Lutetium-177–labeled PSMA-617 (LuPSMA; lutetium Lu 177 vipivotide tetraxetan) achieved longer progression-free survival with fewer toxicities compared with cabazitaxel in patients with prostate-specific membrane antigen (PSMA)-positive metastatic castration-resistant prostate cancer whose disease progressed after treatment with docetaxel and an androgen receptor pathway inhibitor. At this point in time (36 months of follow-up), overall survival is similar for both treatments.1
These findings of the randomized, open-label phase II TheraP trial, presented at the 2022 ASCO Annual Meeting, suggest that LuPSMA represents an improved third-line option over cabazitaxel for patients with PSMA-positive disease progression on docetaxel and an androgen receptor pathway inhibitor, mainly because of its effect on progression-free survival, low toxicity profile, and improvements in patient-reported outcomes.
At a median of 36 months of follow-up, there was no statistically significant or clinically meaningful difference in overall survival between the LuPSMA arm and the cabazitaxel arm. Treatment with LuPSMA significantly improved progression-free survival compared with cabazitaxel. Updated median progression-free survival was 7.1 months with LuPSMA vs 5 months with cabazitaxel, representing a 38% reduction in the risk of disease progression or death (P = .0028).
Michael S. Hofman, MBBS
“TheraP supports the choice of [LuPSMA] over cabazitaxel for patients with PSMA PET–positive progressive metastatic castration-resistant prostate cancer after treatment with docetaxel and an androgen receptor pathway inhibitor, on the basis of its higher prostate-specific antigen response rate, greater progression-free survival benefit, quality-of-life benefits, favorable safety profile and dosing schedule, and similar survival outcomes,” stated lead author Michael S. Hofman, MBBS, Director of the Prostate Cancer Theranostics and Imaging Centre of Excellence at the Peter MacCallum Cancer Centre, Melbourne. “Survival was considerably shorter for patients excluded on PSMA/FDG-PET [fluorodeoxyglucose (F-18) positron-emission tomography] with either low PSMA expression or PSMA-discordant disease.”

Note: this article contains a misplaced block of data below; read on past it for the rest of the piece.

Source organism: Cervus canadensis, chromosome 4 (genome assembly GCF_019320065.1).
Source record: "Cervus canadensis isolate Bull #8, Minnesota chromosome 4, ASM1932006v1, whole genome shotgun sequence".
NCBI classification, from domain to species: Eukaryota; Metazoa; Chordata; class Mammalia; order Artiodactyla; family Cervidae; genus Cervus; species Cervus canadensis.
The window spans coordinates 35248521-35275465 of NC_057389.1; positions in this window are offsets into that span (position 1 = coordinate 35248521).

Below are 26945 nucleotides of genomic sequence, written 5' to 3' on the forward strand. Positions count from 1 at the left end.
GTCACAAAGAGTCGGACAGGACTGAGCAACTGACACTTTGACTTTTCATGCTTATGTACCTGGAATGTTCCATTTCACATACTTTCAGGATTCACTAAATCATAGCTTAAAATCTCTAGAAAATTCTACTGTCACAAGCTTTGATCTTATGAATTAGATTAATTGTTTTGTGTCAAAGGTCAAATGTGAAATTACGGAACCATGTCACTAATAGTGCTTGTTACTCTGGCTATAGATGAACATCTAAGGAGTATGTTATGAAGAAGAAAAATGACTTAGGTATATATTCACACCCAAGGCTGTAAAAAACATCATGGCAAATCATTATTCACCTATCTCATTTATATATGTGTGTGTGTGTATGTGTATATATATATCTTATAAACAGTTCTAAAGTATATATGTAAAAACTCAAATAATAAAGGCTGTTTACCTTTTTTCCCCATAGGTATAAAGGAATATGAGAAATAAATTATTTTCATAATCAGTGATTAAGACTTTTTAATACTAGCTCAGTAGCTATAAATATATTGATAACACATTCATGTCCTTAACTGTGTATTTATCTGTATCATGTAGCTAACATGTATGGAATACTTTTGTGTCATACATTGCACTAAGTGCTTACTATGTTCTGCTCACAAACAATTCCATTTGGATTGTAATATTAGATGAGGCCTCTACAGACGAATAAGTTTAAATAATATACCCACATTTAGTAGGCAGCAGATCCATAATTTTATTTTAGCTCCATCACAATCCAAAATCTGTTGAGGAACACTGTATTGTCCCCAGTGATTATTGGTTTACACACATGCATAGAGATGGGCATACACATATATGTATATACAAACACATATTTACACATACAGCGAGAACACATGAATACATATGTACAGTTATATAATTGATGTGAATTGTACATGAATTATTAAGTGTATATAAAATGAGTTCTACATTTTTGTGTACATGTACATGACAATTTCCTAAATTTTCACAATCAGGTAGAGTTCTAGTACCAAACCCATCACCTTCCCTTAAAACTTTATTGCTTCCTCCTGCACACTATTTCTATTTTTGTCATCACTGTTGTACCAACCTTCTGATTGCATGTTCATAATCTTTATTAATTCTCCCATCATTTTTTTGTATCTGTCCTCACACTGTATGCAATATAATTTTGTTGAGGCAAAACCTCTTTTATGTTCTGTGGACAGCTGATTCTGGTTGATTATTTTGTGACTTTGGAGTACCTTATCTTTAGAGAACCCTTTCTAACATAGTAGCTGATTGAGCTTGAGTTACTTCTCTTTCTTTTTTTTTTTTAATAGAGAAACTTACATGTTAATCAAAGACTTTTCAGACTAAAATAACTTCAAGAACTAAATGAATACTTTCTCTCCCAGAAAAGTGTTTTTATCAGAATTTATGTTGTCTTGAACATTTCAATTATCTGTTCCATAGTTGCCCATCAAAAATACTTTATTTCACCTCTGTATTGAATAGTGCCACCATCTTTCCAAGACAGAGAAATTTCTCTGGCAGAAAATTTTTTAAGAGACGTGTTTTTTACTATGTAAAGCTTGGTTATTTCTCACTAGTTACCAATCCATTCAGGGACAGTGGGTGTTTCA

LuPSMA is a radioligand that targets PSMA, which is expressed almost exclusively by metastatic prostate cancer cells but is not present in all metastatic prostate cancer cells. Previously, the VISION trial showed that LuPSMA plus the standard of care significantly improved radiographic progression–free survival and overall survival in 831 men with PSMA-positive metastatic castration-resistant prostate cancer compared with the standard of care. All men received previous treatment with a taxane and androgen receptor pathway inhibitor.2
TheraP is the first randomized controlled trial comparing LuPSMA with the standard third-line option for metastatic castration-resistant prostate cancer, cabazitaxel, but it is a smaller trial than VISION. Primary results of TheraP were previously published.3 At the ASCO meeting, Dr. Hofman presented the trial’s secondary endpoint of overall survival.
TheraP enrolled a total of 291 men with metastatic castration-resistant prostate cancer following docetaxel treatment who had a rising prostate-specific antigen (PSA) and a PSA level ≥ 20 ng/mL. All men underwent PET imaging with gallium-68–PSMA-11 and were required to have high PSMA expression. Patients with FDG-positive/PSMA-negative disease sites (discordant disease) were excluded.
Of the 291 patients screened, 200 were eligible for inclusion and were randomly assigned at a 1:1 ratio to receive treatment with either LuPSMA at 8.5 GBq every 6 weeks for a maximum of 6 cycles (n = 99), or cabazitaxel at 20 mg/m2 every 3 weeks for a maximum of 10 cycles (n = 101). A total of 15 men withdrew from the trial postrandomization.